10 Valentine’s Day Traditions Across the World
The List Love post-box is ready and waiting for a flurry of Valentine’s Day cards to flood in. As we cannot wait for the most romantic day of the year, we’re providing 10 Valentine’s Day traditions from across the world.
In Italy, Valentine’s Day was originally celebrated as Spring Festival, and young, loved-up couples would meet in gardens and tree arbours to listen to poetry readings and music, and would later take a stroll with their other half.
Nowadays, Italians prefer to offer the gift of chocolate to their valentine, and it believed that the bigger the chocolate gift, the stronger the love the person has for the recipient.
Valentine’s Day only reached Denmark in the 1990s, but instead of loving couples showering their partner with gifts and chocolates, friends and partners exchange pressed white flowers, which are known as snowdrops.
When 14th February rolls around, men will present their female partners with a joki.ng letter, known as a gaekkevrev, which offers a funny poem or rhyme that’s been written on intricately-cut paper and is signed with anonymous dots. If the recipient can correctly guess the sender, she will win an Easter egg later in the year.
France is perceived as one of the most romantic countries in the world, so they’re bound to have a fair few Valentine’s traditions. One of the most popular Valentine’s celebrations is called “une loterie d’amour” that translates to “drawing of love”.
The romantic practice involves both single and women men entering houses that face each other and take turns calling out one another’s names until everyone was paired off. If a man did not like his match he could simply leave his match for another woman.
The women, however, were allowed to take their revenge, as they would later attend a big ceremonial bonfire where they would toss photos and objects of the men who rejected them, whilst they swore and cursed at the opposite sex. The Valentine’s Day practice became so popular that it has been officially banned by the French government due to the uncontrollable crowd.
Wales is a very romantic nation, celebrating Saitn Dwywen, who was the Welsh patron saint of lovers, on the 25th January. Welsh people traditionally present the object of their affection with a love spoon, and is a tradition that was born in the 17th century when Welsh men would carve intricate detailing into wooden spoons for their soul mate. They would carve a variety of patterns and symbols into the spoons to signify different meanings.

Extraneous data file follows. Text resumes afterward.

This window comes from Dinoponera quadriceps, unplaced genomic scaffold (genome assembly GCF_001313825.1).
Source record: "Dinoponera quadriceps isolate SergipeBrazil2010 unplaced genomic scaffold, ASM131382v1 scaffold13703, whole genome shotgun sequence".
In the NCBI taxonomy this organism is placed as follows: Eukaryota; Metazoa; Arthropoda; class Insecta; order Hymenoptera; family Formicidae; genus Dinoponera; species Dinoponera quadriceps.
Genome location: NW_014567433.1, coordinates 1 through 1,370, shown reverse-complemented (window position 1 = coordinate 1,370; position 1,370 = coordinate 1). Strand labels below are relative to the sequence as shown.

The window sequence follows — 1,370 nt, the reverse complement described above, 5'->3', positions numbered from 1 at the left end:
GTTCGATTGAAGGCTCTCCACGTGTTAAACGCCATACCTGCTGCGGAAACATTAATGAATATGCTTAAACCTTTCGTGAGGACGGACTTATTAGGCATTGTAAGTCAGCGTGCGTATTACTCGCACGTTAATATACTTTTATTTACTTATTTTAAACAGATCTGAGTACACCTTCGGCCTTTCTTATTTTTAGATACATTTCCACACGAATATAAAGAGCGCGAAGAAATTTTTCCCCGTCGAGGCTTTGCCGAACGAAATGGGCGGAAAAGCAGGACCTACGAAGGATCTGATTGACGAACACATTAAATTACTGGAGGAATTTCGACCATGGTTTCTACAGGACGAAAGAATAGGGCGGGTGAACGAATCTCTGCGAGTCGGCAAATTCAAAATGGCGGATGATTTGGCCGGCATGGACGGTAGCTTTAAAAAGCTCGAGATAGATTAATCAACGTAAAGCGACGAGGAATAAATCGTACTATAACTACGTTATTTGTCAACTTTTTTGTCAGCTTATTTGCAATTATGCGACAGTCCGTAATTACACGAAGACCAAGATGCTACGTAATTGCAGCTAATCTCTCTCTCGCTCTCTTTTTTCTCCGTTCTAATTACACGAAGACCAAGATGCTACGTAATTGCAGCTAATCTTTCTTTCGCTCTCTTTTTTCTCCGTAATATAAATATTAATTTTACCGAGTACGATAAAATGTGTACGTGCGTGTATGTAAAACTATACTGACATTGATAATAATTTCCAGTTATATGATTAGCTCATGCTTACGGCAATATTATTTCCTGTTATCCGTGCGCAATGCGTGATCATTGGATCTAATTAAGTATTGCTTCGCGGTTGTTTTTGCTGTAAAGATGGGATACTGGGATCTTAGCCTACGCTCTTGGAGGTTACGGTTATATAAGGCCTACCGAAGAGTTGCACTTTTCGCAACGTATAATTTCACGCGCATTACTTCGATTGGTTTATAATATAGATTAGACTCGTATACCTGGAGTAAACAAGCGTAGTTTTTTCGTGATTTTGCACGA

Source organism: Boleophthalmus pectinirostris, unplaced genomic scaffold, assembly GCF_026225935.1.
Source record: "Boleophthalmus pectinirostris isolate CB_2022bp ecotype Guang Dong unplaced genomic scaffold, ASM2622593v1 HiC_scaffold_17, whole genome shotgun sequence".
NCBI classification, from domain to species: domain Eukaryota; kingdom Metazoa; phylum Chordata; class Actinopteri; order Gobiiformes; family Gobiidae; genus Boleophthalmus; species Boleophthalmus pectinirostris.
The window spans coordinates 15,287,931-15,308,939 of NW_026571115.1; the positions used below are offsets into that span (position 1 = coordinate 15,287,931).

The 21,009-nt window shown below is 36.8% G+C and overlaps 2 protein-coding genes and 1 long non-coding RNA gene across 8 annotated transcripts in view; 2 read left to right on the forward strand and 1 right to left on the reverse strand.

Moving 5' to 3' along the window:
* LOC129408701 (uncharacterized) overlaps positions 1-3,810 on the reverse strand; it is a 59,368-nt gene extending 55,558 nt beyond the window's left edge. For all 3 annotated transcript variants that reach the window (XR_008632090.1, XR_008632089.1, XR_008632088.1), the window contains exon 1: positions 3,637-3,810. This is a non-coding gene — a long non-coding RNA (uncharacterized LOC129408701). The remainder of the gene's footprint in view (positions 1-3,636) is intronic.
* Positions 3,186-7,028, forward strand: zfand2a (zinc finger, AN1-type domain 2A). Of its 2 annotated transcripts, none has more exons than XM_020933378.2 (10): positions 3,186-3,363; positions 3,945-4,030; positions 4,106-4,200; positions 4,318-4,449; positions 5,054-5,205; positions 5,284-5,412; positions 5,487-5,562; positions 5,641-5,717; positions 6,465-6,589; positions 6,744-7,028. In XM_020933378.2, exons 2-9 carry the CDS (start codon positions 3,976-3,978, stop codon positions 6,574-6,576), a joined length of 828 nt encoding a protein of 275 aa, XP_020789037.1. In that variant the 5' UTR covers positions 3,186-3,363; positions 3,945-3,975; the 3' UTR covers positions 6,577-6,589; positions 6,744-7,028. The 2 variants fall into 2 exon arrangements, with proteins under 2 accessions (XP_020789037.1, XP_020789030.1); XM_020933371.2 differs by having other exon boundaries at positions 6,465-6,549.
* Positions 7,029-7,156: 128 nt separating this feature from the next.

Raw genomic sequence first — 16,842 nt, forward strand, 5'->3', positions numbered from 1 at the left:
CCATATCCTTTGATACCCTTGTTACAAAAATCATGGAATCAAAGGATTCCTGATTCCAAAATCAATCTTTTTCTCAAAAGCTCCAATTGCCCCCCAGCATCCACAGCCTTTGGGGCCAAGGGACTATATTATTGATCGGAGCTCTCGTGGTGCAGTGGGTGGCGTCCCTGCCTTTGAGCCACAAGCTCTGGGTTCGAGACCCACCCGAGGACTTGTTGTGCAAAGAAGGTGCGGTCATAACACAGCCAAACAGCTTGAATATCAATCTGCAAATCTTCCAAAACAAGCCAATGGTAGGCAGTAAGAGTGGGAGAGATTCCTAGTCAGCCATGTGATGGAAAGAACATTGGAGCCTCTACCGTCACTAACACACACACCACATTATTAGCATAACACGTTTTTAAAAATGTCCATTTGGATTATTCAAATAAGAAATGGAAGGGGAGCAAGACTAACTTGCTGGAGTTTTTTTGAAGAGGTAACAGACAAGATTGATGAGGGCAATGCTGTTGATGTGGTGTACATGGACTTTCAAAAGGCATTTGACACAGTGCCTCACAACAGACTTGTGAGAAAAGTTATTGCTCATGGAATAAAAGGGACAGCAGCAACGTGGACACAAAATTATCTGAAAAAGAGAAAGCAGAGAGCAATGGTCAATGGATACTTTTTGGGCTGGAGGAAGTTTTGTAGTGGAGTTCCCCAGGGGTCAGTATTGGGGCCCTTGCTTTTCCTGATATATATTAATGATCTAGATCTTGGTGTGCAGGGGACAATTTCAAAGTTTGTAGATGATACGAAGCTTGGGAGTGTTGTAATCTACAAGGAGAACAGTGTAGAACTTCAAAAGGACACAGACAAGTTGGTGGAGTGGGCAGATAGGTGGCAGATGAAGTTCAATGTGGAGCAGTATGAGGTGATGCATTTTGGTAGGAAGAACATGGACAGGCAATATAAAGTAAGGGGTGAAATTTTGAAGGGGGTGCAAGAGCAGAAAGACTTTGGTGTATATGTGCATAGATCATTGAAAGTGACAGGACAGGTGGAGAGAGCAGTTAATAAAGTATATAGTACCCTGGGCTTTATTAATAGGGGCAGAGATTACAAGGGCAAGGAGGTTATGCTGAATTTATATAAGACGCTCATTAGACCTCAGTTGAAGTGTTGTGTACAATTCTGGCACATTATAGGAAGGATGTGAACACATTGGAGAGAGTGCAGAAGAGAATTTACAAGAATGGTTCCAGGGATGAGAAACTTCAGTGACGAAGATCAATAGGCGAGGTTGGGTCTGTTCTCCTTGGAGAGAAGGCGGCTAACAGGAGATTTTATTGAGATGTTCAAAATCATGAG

It was once a tradition in England for women to place five bay leaves on their pillows, one on each corner and one in the centre, so they would dream of their future husbands. Some also chose to wet the bay leaves in rose water before placing then on the pillows.
Norfolk is also thought to have a special visitor on Valentine’s Day: Jack Valentine. The fictional character is believed to knock on children’s doors before placing sweets and gifts on their porches.
Thousands of couples in the Philippines will attend mass wedding ceremonies in public areas to get married or renew their vows. It’s an act that’s become very popular over the past few years, with over 2,000 Filipino couples saying “I do” in mass wedding ceremonies on 14th February, 2012.
7. South Africa
Women in South Africa will figuratively wear their heart on their sleeves on Valentine’s Day, as it is customary for them to pin the names of their crush on their shirtsleeves. The ancient tradition is called Lupercalia, and is often the best way for South African men to learn who is their secret admirers.
8. Finland & Estonia
Similar to Denmark, Finland and Estonia choose to celebrate their friends on Valentine’s Day. February 14th is, however, known as ” Ystävän Päivä” in Finnish, or ” Sõbrapäev” in Estonian, and both translate in English to “Friends’ Day”. People will present cards and gifts to their loved ones, and it is also a popular day for people to become engaged or get married.
In Japan, women present men with chocolates on Valentine’s Day to express their love. Many will often offer a handmade chocolate, which is a sign that a woman views the recipient as “the one”.
Exactly one month later, on 14th March, a man will reciprocate a woman’s gift of affection with a much bigger gift. This day is known as White Day and the man’s gift is expected to be three times bigger than the one they received.
10. South Korea
Similar to Japan, South Korean women will present chocolate to men on Valentine’s Day, whilst men will offer a non-chocolate gift to women on 14th March, known as White Day.
If a person does not receive a gift on either Valentine’s Day or White Day many will often go to a Chinese restaurant to eat black noodles and mourn singledom on 14th April, known as Black Day.
The 14th day of each month marks many love-related days in South Korea, in this order: Candle Day, Valentine’s Day, White Day, Black Day, Rose Day, Kiss Day, Silver Day, Green Day, Music Day, Wine Day, Movies Day and Hug Day.